Overnight on Wall Street, stocks stateside posed a three day-losing streak. The Dow Jones Industrial Average shed 54.8 points to close at 27,766.29 while the S&P 500 dipped 0.16% end its trading day at 3,103.54. Nasdaq Composite declined 0.2% to close at 8,506.21. Thursday marked the third straight day of losses for the Dow — its longest losing streak since August. The S&P 500 posted its first three-day slide since September.
The U.S. dollar index, which tracks the greenback against a basket of its peers, was at 97.958 after dipping to levels below 97.8 earlier.
The Japanese yen traded at 108.59 per dollar after strengthening from levels above 108.9 seen earlier in the trading week. The Australian dollar changed hands at $0.6787 after declining from highs around $0.681 yesterday.
— CNBC’s Fred Imbert contributed to this report.
Hong Kong district elections may be ‘barometer’ for public sentiment
Hong Kong Chief Executive Carrie Lam speaking at a press conference in Hong Kong on October 4, 2019 where she announced that an emergency law will be invoked and face masks by protesters will be banned.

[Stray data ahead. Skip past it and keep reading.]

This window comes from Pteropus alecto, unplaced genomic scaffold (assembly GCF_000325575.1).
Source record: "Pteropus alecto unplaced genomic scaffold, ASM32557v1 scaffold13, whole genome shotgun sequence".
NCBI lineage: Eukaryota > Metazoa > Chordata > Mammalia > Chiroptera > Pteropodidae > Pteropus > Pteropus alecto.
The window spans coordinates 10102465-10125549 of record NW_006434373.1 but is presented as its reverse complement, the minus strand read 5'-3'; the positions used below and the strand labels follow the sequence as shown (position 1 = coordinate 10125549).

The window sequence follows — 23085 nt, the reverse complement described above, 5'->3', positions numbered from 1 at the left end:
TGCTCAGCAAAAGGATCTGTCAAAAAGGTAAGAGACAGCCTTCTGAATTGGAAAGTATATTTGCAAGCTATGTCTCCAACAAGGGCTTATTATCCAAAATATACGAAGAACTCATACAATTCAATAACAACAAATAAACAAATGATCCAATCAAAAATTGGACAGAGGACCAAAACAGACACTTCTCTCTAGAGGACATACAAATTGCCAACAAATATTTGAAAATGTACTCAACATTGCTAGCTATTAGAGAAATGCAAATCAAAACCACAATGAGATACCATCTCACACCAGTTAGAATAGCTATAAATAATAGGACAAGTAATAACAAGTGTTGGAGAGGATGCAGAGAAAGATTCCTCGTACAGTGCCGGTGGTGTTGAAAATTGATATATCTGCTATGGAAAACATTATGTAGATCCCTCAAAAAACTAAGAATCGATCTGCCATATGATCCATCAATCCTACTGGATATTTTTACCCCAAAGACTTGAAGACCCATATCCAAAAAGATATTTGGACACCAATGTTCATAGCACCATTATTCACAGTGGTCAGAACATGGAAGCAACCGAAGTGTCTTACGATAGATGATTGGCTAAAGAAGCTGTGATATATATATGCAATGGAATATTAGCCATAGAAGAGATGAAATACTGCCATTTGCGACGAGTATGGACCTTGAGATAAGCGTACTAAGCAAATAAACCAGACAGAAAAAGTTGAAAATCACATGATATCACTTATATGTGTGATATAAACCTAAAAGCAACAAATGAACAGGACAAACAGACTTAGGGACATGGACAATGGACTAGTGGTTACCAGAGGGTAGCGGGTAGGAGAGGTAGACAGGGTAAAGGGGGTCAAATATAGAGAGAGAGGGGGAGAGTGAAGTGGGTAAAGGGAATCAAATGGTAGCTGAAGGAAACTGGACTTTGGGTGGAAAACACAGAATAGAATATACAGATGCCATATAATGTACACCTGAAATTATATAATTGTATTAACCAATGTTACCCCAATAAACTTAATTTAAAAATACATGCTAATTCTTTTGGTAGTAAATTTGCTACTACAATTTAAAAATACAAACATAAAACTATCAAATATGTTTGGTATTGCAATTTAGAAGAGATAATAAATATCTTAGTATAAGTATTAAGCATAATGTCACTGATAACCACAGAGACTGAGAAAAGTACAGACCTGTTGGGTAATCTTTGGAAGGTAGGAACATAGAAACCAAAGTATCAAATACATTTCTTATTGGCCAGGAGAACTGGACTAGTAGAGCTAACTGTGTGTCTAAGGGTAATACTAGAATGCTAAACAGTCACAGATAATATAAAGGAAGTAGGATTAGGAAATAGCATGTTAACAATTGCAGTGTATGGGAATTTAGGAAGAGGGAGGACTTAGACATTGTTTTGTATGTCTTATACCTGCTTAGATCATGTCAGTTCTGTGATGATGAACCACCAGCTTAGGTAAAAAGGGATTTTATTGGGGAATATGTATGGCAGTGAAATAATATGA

Mohd Rasfan | AFP | Getty Images
More than 4.13 million voters in Hong Kong will head to the polls on Sunday as the city holds its district council election. It will be the first governmental polls since the city’s social unrest began in June.
District councils are lower level government bodies looking after local matters — such as bus routes and recreation facilities. They have a four-year term, and one council is in charge of each of Hong Kong’s 18 districts.
With the ongoing anti-government protest that has dragged on for more than five months, political considerations may come across more important than local agendas when voters cast their ballot on Nov. 24.
“The election will be the barometer to reflect the social sentiment and also whether people support the government or the protesters, or they are tired of the violence,” said Bruce Lui, Senior Lecturer at the Department of Journalism, Hong Kong Baptist University.
Pro-democracy supporters hold their phone’s flashlight in a rally to show support for students at The Hong Kong Poytechnic University on November 19, 2019 in Hong Kong, China.
Anthony Kwan | Getty Images